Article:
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Soldering photo etched parts

Soldering photo etched parts

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jack Armitage18/04/2015 00:03:18
12 forum posts
1 photos

Good evening, I started on a new project 2 weeks ago and I'm totally stuck..

Its my first time modelling using photo etched brass, and sticking them together is proving to be a real pain..

I have tried using cyno and epoxy and its a bit hit and miss

.I have tried soldering a couple of pieces, but the solder just isn't sticking properly to the surface of the parts...It just creates a lumpy mess instead of a smooth soldered joint, and often just falls off when it goes cold.

I'm using a 25 watt soldering iron and flux cored solder..I have soldered hundreds of items made out of tin over the last 30 years using similar soldering irons and solder without ever having a problem.

I thought soldering photo etched brass would be a very similar process to soldering tin, but apparently it isn't..

.Does anybody have any suggestion on what I could be doing wrong regarding the soldering?

Thanks in advance

cymaz18/04/2015 04:51:33
8651 forum posts
1175 photos

There's a bit of know how to it apparently.....try here if this helps

jack Armitage18/04/2015 07:16:53
12 forum posts
1 photos

Thanks Cymaz, I have seen this method used before with brass..

The problem is, that some of the photo etched parts are so thin and delicate, such as the part in this picture..This little piece in the picture is about 0.25mm thick..


Any attempt to rub the mating surfaces with something abrasive, simply bends it badly.

To make matters worse, there are 100's of these, and similar pieces to join together, and they are left in their natural colour afterwards and not painted.

If its a protective coating on the brass that's causing the problem, then maybe there is some type of cleaning product that can be used to dip them in to remove it?

cymaz18/04/2015 07:28:29
8651 forum posts
1175 photos

Hell, that is small.

Maybe a trawl through a model railway forum ?

Dave Hopkin18/04/2015 07:44:23
3672 forum posts
294 photos

When I use them on scale RC Ships, I use a plasticine jig to hold them together adjusting them so the edges butt up well, then use meduim CA along the seam, remove the plasticine and CA the bit letf

jack Armitage18/04/2015 07:56:49
12 forum posts
1 photos

Cheers Dave..They actually are parts from a large model ship that I have just started on. A Trumpeter HMS Nelson.

I was struggling using various clamps and tweezers to hold the parts together.

When you use this method, do you paint the parts afterwards?

My original intention was to leave all the brass parts unpainted so they would really stand out, buy CA does tend to dry a white ish colour

Dave Hopkin18/04/2015 08:30:15
3672 forum posts
294 photos

Yes paint after assembly - you can try to clean up the white CA bloom with a flat needle file - but yiu need the patience of job and the steady hand of a eye surgeon!

An alternative is paint the brass frames then very gently scrape of the paint just on the corner of the inside of the frame to expose as very fine brass line

jack Armitage18/04/2015 10:02:11
12 forum posts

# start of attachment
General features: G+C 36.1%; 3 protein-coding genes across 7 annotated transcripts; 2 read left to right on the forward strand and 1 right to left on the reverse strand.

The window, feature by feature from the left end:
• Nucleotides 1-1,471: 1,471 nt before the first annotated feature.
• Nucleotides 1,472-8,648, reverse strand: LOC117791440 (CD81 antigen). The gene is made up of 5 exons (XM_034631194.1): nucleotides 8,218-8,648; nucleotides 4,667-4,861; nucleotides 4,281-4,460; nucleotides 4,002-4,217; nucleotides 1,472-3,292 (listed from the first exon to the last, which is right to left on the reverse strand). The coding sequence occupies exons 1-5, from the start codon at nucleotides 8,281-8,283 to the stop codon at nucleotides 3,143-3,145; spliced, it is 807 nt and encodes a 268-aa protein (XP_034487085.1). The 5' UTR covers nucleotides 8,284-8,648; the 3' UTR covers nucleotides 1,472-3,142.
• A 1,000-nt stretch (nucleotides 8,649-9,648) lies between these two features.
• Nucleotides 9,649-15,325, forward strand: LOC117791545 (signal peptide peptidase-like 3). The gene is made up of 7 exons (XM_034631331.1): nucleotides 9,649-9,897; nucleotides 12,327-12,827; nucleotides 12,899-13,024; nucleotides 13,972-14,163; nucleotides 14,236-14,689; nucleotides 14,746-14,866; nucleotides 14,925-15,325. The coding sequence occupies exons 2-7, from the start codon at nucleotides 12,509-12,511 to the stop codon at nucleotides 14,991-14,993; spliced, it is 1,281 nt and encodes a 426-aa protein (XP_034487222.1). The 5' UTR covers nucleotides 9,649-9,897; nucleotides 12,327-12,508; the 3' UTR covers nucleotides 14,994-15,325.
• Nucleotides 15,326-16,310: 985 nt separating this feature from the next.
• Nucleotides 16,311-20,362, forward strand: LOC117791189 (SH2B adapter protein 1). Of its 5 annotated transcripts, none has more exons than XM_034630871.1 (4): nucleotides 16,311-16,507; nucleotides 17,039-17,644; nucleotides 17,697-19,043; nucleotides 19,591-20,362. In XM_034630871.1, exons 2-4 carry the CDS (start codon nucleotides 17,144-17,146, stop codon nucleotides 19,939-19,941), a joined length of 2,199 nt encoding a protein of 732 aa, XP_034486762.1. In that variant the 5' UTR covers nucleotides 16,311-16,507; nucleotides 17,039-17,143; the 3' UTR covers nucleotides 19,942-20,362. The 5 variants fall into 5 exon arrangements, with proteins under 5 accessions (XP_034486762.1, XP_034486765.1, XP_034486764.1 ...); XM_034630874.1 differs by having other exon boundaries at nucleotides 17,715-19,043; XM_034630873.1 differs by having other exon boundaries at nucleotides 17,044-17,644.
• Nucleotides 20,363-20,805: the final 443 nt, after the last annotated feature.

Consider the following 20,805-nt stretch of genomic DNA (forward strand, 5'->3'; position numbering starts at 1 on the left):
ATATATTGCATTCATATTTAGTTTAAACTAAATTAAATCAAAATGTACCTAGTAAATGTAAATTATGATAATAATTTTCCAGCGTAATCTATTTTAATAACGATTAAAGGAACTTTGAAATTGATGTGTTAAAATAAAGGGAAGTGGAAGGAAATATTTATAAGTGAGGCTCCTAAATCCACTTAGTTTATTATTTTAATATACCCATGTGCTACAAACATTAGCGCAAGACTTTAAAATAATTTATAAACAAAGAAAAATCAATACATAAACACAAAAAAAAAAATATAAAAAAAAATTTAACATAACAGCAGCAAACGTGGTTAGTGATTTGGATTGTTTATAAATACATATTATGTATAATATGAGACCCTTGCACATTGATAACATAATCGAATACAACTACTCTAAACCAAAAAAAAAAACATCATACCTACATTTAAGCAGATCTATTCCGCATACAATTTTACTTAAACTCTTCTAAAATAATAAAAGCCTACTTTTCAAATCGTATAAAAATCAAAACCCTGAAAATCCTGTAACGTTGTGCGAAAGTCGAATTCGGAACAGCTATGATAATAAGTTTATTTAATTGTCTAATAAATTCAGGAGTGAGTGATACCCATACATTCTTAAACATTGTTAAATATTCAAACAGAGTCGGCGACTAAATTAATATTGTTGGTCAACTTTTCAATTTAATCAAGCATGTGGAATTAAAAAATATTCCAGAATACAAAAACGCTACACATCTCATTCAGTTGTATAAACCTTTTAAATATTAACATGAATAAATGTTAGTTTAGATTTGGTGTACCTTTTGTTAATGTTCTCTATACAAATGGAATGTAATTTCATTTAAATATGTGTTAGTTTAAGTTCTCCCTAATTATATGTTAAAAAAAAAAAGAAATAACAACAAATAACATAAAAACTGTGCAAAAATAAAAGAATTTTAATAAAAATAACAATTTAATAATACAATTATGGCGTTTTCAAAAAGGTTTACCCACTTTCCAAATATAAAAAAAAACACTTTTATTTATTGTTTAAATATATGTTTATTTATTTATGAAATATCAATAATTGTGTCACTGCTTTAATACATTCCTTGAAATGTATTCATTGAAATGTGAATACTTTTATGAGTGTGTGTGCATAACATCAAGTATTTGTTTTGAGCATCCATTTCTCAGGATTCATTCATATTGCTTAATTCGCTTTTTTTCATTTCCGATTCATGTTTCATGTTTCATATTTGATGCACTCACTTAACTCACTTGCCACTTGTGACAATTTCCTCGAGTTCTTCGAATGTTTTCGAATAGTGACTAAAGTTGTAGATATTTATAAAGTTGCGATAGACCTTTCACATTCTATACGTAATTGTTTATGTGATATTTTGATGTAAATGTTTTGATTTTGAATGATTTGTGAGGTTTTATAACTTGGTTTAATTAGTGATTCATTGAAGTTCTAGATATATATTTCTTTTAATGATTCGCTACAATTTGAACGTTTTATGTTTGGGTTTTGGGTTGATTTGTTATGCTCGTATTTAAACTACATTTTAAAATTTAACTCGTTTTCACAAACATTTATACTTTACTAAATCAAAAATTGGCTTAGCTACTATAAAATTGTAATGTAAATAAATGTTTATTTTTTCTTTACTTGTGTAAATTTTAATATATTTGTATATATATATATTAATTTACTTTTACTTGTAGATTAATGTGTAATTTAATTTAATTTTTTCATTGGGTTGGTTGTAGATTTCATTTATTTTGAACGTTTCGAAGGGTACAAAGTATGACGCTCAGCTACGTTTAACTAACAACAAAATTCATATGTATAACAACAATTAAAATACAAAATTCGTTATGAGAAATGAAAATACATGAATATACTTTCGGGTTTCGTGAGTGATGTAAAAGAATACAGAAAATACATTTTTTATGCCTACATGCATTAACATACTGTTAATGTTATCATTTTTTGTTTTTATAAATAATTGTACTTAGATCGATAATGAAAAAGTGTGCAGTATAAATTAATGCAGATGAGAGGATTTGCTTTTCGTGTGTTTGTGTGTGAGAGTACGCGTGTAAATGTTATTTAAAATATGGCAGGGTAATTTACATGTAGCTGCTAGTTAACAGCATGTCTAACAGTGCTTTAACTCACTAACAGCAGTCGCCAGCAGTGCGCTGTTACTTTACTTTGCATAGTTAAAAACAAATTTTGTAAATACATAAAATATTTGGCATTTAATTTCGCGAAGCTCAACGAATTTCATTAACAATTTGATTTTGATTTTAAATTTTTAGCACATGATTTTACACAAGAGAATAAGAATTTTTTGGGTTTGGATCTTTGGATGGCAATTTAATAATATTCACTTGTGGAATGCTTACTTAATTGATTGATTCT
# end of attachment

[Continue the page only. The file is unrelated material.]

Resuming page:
1 photos

Tell me about it Dave..

In 2 weeks, I have managed to build up 6 AA turrets!

Engine Doctor18/04/2015 11:01:11
2296 forum posts
27 photos

Hi Brass should solder really easily . There must be a film or lacquer used in the etching process stopping the solder from attaching. .Have you tried washing/cleaning in cellulose thinner or similar? Best try on some scrap first though. what solder are you using ? Some of the newer stuff needs a higher temp to flow, good old EU . Multicor electrical solder is a good flowing solder and is still available . 60/40 lead and tin mix is what to look for .i use it for making fuel tanks and its fine with a 55watt iron. Avoid the Chinese stuff in kit from Aldi and the like as it doesn't like flowing and sets with a matt sort of finish, horrible stuff. It may be that your iron is not powerful enough . Try a bigger wattage iron and just file the tip to a small point .

Just a thought about gluing the parts instead of soldering. If you use the thicker grade cyano thats slightly slower it will /should set clear.The Glue shop ,they used to be called 5 Start products sell a kicker that doesn't whiten the glue or discolour the glue . 

Edited By Engine Doctor on 18/04/2015 11:07:51

Dave Hopkin18/04/2015 12:18:47
3672 forum posts
294 photos


Etched brass for scale warhip fittings is thousands of an inch thick - if you go near it with anything more than a 25w iron it distorts - breath heavy and it blows away!

Dont use resin core solder the flux powder inside goes to a glass like layer and the brass is too fragile to allow cleaning

You need flux free low melt solder (140 degrees) - liquid acid based flux -

Position the parts together - paint the flux along the join - collect some solder on the end of the iron and wipe it down the join

Biggles' Elder Brother - Moderator18/04/2015 15:40:17
15748 forum posts
1460 photos

My other hobby is 'O'-gauge model railways - so photo-etched brass is familiar territory for me!

1. ED is correct - they often do not clean off the resist. This is why you can't get your solder to flow.

2. Get yourself one of these - de rigor in model railway circles! Gently rub the surfaces you intend to solder and then clean with a little acetone. Note only clean where you want the joint - the remaining surface coating is a good way to control exactly where you solder will go!

3. Dave is spot on in my experience - use a weak acid flux - like 9% phosphoric which you can get here - and a straight low melt solder without flux. Rinse the part under running water after soldering to remove any traces of acid.

Do that and your worries will be over!

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